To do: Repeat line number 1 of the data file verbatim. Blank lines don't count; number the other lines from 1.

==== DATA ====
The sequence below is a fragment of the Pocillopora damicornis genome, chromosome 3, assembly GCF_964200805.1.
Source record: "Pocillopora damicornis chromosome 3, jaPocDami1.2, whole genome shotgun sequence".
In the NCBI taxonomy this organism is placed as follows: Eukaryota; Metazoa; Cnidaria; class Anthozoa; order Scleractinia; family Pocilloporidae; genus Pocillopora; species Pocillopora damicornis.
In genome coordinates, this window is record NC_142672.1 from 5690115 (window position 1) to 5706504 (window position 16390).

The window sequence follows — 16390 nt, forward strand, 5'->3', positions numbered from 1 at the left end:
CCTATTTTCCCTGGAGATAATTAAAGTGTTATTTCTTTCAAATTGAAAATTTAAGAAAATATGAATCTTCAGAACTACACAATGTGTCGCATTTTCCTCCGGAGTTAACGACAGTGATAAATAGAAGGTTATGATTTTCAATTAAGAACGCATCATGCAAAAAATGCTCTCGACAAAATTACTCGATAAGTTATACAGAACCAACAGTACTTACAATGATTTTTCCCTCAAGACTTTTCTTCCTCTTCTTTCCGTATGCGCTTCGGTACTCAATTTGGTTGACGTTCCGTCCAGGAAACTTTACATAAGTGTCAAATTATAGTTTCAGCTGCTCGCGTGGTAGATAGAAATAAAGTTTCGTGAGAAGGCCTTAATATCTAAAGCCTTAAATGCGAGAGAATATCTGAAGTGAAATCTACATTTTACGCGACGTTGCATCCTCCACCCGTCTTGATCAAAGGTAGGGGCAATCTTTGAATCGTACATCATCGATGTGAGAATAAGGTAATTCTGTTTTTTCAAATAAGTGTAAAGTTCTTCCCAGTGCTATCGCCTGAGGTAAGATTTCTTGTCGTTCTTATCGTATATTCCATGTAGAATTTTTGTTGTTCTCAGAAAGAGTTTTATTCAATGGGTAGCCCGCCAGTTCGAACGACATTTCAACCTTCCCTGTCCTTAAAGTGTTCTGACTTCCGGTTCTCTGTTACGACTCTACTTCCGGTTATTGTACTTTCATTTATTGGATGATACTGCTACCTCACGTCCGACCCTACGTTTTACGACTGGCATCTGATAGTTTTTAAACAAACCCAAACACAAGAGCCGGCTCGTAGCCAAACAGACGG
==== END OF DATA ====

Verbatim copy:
The sequence below is a fragment of the Pocillopora damicornis genome, chromosome 3, assembly GCF_964200805.1.